Switch­ing to tackle of a lower line class gives you a mas­sive edge over both your fel­low an­glers and the fish

Sea Angler (UK) - - CONTENTS -

Change your gear and get bet­ter sport.

It’s not that long ago, 20 years or so, that 50lb-class rods were the main­stay of UK boat fish­ing. More en­light­ened think­ing in the quest for greater sport, and a re­al­i­sa­tion that big fish could be landed on lighter, well-bal­anced tackle, saw 30lb-class rods be­come the king­pin gear more than a decade back.

Nowa­days, 30lb rods are looked upon as some­what heavy for av­er­age an­gling, with 15 to 20lb-class rods the more typ­i­cal choice for ev­ery­day sit­u­a­tions. This has been brought about by mod­ern tech­nol­ogy and the de­vel­op­ment and man­u­fac­tur­ing pro­cesses re­gard­ing the ma­te­ri­als used in rod mak­ing.

Rod ac­tion and blank power in re­la­tion to a low weight are the ob­vi­ous ad­van­tages. This also ap­plies to the de­vel­op­ment of reels as re­gards weight, gear­ing, size in re­la­tion to line ca­pac­ity, and drag per­for­mance. Mod­ern braided lines also come into the equa­tion.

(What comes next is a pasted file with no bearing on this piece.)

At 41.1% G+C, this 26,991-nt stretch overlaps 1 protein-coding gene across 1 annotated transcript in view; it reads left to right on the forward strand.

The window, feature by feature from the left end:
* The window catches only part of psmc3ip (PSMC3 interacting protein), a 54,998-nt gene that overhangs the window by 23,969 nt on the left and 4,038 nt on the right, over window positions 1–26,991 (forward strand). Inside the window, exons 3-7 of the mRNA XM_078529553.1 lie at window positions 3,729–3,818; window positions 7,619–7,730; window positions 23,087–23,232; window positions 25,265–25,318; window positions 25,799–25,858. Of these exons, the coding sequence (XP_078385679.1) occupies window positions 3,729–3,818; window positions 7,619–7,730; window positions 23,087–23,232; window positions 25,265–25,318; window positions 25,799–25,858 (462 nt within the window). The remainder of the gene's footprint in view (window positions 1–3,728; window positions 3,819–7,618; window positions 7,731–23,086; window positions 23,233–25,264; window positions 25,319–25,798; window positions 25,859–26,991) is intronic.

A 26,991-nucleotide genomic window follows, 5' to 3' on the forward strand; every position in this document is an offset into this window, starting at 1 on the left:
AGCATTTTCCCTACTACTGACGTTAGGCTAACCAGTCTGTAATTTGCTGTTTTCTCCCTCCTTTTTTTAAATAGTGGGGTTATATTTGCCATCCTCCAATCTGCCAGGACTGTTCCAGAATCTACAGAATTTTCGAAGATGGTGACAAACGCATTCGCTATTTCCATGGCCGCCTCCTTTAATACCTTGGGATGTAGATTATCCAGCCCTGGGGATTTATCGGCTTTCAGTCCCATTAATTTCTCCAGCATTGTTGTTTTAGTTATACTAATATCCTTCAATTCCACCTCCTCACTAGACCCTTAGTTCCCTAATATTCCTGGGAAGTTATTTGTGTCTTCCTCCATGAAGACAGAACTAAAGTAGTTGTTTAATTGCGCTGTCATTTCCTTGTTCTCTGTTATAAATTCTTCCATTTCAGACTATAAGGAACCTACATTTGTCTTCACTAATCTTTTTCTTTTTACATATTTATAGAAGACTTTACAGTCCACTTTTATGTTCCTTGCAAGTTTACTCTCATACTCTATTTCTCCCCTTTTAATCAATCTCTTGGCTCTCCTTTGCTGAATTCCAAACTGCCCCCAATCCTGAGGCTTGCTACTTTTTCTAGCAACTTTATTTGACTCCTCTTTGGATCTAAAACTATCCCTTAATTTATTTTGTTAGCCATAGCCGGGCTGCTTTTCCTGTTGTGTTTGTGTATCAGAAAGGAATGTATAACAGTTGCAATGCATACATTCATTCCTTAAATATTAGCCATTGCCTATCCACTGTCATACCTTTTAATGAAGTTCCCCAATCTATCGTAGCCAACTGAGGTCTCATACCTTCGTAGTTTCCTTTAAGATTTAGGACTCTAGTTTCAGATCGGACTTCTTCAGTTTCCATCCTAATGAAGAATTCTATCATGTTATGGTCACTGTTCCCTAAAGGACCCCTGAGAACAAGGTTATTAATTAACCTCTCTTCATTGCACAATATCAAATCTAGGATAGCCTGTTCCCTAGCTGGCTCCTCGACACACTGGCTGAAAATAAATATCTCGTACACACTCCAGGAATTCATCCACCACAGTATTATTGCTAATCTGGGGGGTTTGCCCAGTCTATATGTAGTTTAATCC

There’s an­other rea­son why many an­glers are adopt­ing an even lighter ap­proach to their fish­ing when con­di­tions al­low, but first we need to look in de­tail as to why this is the case.


A lot of sea an­glers dis­miss the in­tel­li­gence of fish to sur­vive in what is a hos­tile and ul­tra-com­pet­i­tive world. I’m not sug­gest­ing fish are Ein­steins, but I don’t find that fish are thick ei­ther.

An ex­am­ple is when drift fish­ing over sand­banks for flat­fish. When the weather is good for a long pe­riod, the banks get ham­mered and the fish­ing gets harder. In shal­low­ish, clear wa­ter, it’s likely that the fish be­come aware of the tackle con­stantly pass­ing by and be­come ul­tra-wary. This would also ap­ply to any fish that are pricked and lost.

It’s no sur­prise that a change to much lighter tackle and rigs sees catches in­stantly im­prove.

The same can be said for reef ground where cer­tain species such as wrasse and pol­lack are, to some ex­tent, ter­ri­to­rial. Heav­ily fished reef ground can ‘go off’ and needs a rest be­fore sport re­sumes at a rea­son­able level. But again, a switch to ul­tra-light gear can keep the fish com­ing.

With the ma­jor­ity of an­glers fish­ing 20lb-class for much of their ev­ery­day fish­ing, we need to have the op­tion of go­ing even lighter when the sit­u­a­tion al­lows. This hap­pens with many of the more ex­pe­ri­enced an­glers drop­ping down to lighter gear and stay­ing one step ahead. It’s not rocket science, just a pro­gres­sive step to lighter, more bal­anced tackle.

This re­al­i­sa­tion that lighter tackle can bet­ter main­tain catches is re­flected in the in­creased sales of 6lb, 8lb and 12lb-class rods over the past few years. Such rods can be fished with small, tough, com­pact mul­ti­pli­ers, such as the Abu Revo Toro se­ries, or sim­i­lar ex­am­ples from other man­u­fac­tur­ers.